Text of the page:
Today Ukrainians head for the polls, the endpoint (or midpoint depending on your opinion) to a colorful campaign where only the candidates appeared to be having fun. It’s too bad that Ukrainians don’t have little buttons they can press to kick candidates off the campaign trail. Instead of a having to choose from a list of 18 potentials, and then between two in an expected run-off, they could have simply kicked everyone off the island. The reject all vote sounds good to some. So much so that one candidate is reported to have changed his name to Vasyl Protyvsikh, or Vasyl “Against All” with the hope to garner some votes. But alas, democracy is what it is. Too often you vote for the candidate you get rather than the one you want.
If there is one story dominating this election it is the “widespread disillusionment” of the electorate. As Flavor Flav rapped in a different context, “Everybody sayin’ it / Everybody’s playin’ it / rolling on the scales / Cause’ everybody’s weighin’ it.” The promised fruits of the Orange Revolution have rotted into compost. Take BBC’s profile of the Boyko brothers, who own a bus company in the town of Shampan outside of Kiev. During the Orange Devolution they used their fleet to ferry protesters for free. Now their fight has turned to keeping their business alive. “I don’t know who to vote for,” Ruslan told the BBC. “There is no-one worth voting for, we’re in a state of political depression.” Unfortunately for them, the website Sell Your Vote, where thousands of Ukrainians were trying to turn their vote into quick cash, has been closed by the authorities. The Boykos can’t even recoup a little capital to help revive their business or at least buy some political prozac.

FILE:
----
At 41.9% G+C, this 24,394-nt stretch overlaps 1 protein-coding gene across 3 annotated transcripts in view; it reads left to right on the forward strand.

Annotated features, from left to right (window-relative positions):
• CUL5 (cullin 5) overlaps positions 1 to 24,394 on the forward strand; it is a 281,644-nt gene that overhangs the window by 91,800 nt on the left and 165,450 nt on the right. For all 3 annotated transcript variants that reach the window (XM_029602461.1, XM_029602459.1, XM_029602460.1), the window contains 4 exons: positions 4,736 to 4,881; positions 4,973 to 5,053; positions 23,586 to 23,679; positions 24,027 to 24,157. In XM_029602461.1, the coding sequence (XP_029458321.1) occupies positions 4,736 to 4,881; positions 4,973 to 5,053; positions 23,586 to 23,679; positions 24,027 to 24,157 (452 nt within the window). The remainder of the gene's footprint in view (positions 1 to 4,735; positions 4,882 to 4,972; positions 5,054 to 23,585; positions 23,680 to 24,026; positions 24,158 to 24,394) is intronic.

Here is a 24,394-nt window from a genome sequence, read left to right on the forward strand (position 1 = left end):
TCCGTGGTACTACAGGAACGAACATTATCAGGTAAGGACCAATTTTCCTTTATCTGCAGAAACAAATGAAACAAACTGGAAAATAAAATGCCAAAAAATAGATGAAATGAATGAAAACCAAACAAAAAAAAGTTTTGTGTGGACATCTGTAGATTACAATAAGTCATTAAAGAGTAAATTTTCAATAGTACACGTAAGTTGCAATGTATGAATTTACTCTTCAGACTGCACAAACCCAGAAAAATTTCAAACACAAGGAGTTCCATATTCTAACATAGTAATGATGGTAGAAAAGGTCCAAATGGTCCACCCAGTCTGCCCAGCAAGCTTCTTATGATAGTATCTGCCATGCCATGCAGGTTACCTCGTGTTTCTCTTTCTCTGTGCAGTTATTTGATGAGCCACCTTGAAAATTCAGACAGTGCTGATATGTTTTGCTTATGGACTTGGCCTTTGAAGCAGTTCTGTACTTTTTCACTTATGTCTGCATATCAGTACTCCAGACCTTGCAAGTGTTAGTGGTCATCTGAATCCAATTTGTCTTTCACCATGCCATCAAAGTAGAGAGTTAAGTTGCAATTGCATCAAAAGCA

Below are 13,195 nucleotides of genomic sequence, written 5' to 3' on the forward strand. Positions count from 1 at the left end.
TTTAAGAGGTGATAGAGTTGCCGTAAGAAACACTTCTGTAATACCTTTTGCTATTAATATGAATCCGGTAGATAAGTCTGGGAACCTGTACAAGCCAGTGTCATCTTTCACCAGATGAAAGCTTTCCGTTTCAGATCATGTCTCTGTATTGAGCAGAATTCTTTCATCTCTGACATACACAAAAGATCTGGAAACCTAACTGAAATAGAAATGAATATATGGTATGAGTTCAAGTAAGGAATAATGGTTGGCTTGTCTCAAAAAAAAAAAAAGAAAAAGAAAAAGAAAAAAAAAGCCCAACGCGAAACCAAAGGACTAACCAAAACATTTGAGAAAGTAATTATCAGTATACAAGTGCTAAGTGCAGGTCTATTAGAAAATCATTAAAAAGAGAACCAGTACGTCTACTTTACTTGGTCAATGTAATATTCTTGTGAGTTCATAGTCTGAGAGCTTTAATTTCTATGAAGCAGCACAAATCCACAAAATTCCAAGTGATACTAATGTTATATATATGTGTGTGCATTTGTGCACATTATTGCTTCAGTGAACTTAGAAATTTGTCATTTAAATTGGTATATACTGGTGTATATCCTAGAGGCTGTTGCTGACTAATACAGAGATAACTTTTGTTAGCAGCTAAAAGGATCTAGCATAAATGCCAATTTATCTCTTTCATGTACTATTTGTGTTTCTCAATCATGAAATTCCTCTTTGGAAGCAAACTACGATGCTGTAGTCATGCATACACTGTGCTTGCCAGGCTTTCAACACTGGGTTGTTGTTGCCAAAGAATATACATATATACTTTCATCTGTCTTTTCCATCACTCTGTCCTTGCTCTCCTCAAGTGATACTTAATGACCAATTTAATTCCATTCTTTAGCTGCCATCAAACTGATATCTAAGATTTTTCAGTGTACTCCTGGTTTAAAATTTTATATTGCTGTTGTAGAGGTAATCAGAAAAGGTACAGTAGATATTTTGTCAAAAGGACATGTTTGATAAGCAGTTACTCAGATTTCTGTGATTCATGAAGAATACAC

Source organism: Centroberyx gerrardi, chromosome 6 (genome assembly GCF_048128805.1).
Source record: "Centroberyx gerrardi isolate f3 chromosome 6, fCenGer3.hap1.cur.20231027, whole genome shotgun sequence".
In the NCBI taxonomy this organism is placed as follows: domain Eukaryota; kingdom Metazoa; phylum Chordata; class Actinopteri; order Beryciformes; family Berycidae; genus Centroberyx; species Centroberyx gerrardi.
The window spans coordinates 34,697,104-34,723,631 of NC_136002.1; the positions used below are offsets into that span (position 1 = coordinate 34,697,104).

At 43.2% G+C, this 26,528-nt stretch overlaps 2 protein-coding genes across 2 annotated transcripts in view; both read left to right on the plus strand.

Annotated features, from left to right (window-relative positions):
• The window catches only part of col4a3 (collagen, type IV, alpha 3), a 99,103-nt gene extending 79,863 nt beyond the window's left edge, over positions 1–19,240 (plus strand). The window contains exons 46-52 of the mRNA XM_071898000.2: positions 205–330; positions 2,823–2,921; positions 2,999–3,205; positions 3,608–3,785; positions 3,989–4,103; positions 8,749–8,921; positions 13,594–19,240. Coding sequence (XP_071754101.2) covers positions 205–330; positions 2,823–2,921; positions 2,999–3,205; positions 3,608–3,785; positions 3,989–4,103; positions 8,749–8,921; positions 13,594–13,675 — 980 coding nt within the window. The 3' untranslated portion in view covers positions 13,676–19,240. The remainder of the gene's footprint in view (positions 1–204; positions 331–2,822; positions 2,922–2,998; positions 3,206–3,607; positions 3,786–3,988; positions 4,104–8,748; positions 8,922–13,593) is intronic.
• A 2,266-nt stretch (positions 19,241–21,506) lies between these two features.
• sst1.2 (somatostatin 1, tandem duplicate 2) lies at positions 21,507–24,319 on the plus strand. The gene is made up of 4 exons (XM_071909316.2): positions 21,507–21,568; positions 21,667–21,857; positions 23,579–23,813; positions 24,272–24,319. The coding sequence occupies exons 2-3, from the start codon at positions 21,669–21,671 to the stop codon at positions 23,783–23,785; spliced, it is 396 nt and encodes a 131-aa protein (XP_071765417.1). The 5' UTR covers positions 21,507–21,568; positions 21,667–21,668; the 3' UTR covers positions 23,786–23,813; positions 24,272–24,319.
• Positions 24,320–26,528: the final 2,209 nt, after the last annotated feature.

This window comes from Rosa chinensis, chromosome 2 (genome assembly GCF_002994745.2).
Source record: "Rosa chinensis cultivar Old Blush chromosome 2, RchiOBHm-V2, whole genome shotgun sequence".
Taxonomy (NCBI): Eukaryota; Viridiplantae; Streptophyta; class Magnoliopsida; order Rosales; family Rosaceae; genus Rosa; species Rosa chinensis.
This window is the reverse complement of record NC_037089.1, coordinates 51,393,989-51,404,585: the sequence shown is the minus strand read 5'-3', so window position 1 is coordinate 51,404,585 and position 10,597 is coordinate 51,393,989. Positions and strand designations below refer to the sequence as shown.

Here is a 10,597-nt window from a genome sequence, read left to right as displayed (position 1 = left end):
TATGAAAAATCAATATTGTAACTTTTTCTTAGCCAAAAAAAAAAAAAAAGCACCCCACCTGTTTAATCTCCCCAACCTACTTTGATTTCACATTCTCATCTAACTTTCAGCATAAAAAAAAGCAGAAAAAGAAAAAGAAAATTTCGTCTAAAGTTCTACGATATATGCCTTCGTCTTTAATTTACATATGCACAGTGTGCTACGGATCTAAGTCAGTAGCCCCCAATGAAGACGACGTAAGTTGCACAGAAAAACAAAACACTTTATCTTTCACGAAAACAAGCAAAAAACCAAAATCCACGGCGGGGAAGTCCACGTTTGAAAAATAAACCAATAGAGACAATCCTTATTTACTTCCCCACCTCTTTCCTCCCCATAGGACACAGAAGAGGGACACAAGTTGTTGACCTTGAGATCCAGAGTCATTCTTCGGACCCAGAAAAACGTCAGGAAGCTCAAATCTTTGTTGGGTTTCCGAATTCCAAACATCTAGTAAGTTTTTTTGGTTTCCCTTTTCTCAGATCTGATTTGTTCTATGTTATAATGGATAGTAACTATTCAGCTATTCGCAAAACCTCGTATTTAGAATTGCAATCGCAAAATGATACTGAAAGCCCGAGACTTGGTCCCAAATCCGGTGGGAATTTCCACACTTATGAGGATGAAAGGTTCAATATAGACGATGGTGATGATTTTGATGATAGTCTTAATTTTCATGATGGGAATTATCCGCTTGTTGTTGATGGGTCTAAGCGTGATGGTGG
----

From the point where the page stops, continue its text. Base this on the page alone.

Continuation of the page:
Despite, or because of, all the disillusionment, Viktor Yanukovich is Ukrainians’ preferred choice. But he’s not Wall Street’s. The barons of global financial capital are hoping for a Tymoshenko victory because it would result in “a faster resumption of the International Monetary Fund’s austerity program.” According to the Wall Street Journal,
With a Yanukovych victory, “a minority government or broad coalition would struggle to push through tough measures to get the IMF program back on track,” Neena Altaf from JPMorgan Chase & Co. said, adding that Yanukovych would probably end up having to call early parliamentary elections, delaying the IMF program until the third quarter. That probably wouldn’t affect Ukraine’s ability to service its debt, but payments for natural gas could become a problem.
But Tymoshenko might be able to put together a workable coalition without the need for early elections, paving the way for IMF-geared reforms.
To unlock the IMF financing, Ukraine would need to bring its budget deficit close to the target of 6% of gross domestic product, compared with an estimated 7.0% to 7.5% currently. The Rada has yet to adopt the 2010 budget.
Though Tiger-Yulia would have an easier time implementing IMF austerity–which almost always means slashing government social spending (i.e. social benefits, pensions, subsidies)–, Ukraine will be in desperate need of IMF billions no matter who the President will be. Ukraine’s National Bank is on the verge of defaulting on hundreds of millions of short-term bonds and might not be able to pay for much needed Russian gas. Therefore, Ukraine needs more loans to pay off its previous loans which will inevitably result in needing more loans to pay off those. And the Ponzi scheme continues. Welcome to debt slavery my Ukrainian friends! But alas, what is good for international finance capital is good for the people. Or so we are led to believe.